10. #70
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    You mean the posting frequency will go down to one per year (if I remember)? Good luck with your new strategy.. I looked at these IFTHA some time ago but already had 3 other IFT so decided no. Not much of a margin???? Swap rates could go lower yet. If you are putting money on a mortgage that's good use of course.
    Quote Originally Posted by kiwitrev View Post
    BB, sold these a little while back, to escape the punitive tax deduction. Have a strategy yet to play out-intend to buy IFTHA after NZ$ rate cut. Currently down to 62 per 100 and will probably go lower. Estimate after NZ$ rate cut and IFTHA reset 6.2% real return better net than WKSHA. IFTHA margin 1.5% over 1 yr swap. Only committing new funds to this strategy as best home low interest rates.
    www.dividendyield.co.nz
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  11. #71
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    Quote Originally Posted by BIRMANBOY View Post
    You mean the posting frequency will go down to one per year (if I remember)? Good luck with your new strategy.. I looked at these IFTHA some time ago but already had 3 other IFT so decided no. Not much of a margin???? Swap rates could go lower yet. If you are putting money on a mortgage that's good use of course.
    IFTHA are one of the inflation hedge components of my bond portfolio. I haven't bought any over 60c. The yield has been remarkable over the past few years.

    I wouldn't like to have bought them at issue, or in the past two years though. . .

  12. #72
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    Yes another one of those situations where its WHEN you buy that really matters. I try and point that out to my partner ..."remember how handsome I was when I was younger...just keep that as your focus". Unfortunately she doesn't appreciate that holistic outlook, and seems to prefer the "here and now". Such a waste. BB quote in Confucious style. Whether an investment is a dog or a darling is quite often only revealed by the passage of time and unfortunately there is a lot more of time in front of us than behind us. (although in my case that ratio is unfortunately not true). I see IFTHA is now trading at 6005 and has taken a tumble from 7420 in Feb. I wonder if it will go down to 54 odd. I guess KT is waiting for some bottom trawling. Will you buy in again?
    Quote Originally Posted by GTM 3442 View Post
    IFTHA are one of the inflation hedge components of my bond portfolio. I haven't bought any over 60c. The yield has been remarkable over the past few years.

    I wouldn't like to have bought them at issue, or in the past two years though. . .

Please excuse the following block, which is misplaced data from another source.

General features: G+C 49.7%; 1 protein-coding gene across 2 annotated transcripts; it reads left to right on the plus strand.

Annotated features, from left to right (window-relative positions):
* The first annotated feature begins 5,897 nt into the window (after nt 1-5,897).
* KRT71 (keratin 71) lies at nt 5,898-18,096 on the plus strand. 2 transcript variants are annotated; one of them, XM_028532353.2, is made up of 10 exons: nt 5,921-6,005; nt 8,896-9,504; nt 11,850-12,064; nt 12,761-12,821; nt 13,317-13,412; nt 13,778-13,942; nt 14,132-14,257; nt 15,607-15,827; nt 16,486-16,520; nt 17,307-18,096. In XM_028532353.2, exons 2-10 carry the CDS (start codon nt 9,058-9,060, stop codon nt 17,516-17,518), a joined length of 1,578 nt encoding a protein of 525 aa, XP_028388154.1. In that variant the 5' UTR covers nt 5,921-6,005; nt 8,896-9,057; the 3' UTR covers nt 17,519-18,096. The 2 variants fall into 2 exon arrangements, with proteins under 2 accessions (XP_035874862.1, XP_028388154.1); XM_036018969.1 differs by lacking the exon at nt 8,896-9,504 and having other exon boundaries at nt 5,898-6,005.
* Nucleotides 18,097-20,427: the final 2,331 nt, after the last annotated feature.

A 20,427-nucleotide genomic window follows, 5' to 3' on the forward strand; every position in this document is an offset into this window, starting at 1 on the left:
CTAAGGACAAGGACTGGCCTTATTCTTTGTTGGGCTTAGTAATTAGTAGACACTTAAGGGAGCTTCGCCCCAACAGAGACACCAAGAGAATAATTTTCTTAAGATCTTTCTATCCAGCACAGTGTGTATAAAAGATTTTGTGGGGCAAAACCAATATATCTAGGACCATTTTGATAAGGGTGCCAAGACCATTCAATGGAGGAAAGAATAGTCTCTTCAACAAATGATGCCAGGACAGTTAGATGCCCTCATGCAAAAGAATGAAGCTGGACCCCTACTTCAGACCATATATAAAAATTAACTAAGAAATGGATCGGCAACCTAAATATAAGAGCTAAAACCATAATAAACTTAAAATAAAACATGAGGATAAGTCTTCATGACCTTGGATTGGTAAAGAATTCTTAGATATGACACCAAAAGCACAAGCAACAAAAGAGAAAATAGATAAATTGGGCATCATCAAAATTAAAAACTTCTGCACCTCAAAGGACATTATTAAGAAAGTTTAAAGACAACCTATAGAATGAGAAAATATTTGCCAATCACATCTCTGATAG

www.dividendyield.co.nz
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  13. #73
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    I'll be quite happy to pick up some more if they go much lower. I haven't bought for a while due to price, but been happy to sit on what I have as GTM3442 says, the return has been very good if you bought at the right time. Of course selling when they were in the 70's would have been clever too.
    I've been buying ASBPB lately........not near as cheaply as in the past, but I'm hoping for a repurchase by ASB in the next few years to give a very healthy overall return.

  14. #74
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    I will buy in under 60c, but not many, as I already have almost as many as the plan calls for.

    And as I can't see inflation being an issue for the next five years or so (famous last words?) I'm quite happy to wait for the price to fall (under 60c is good, low 50s better).

    Selling at 75c would have been nice, but what would I have done with the money? What else was available in the way of inflation-hedged fixed interest to match IFTHA at a sub-60c price?

    So selling would have been a 50% profit in the hand at the expense of future profit, and would have left a hole in the asset allocation model.

  15. #75
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    [QUOTESo selling would have been a 50% profit in the hand at the expense of future profit, and would have left a hole in the asset allocation model. ][/QUOTE]

    I know that many experts place a lot of emphasis on maintaining asset allocations fairly rigidly but I take a much more relaxed attitude to the subject. If something should be sold - or bought - I tend to do so - and hope to sort things out at a later date!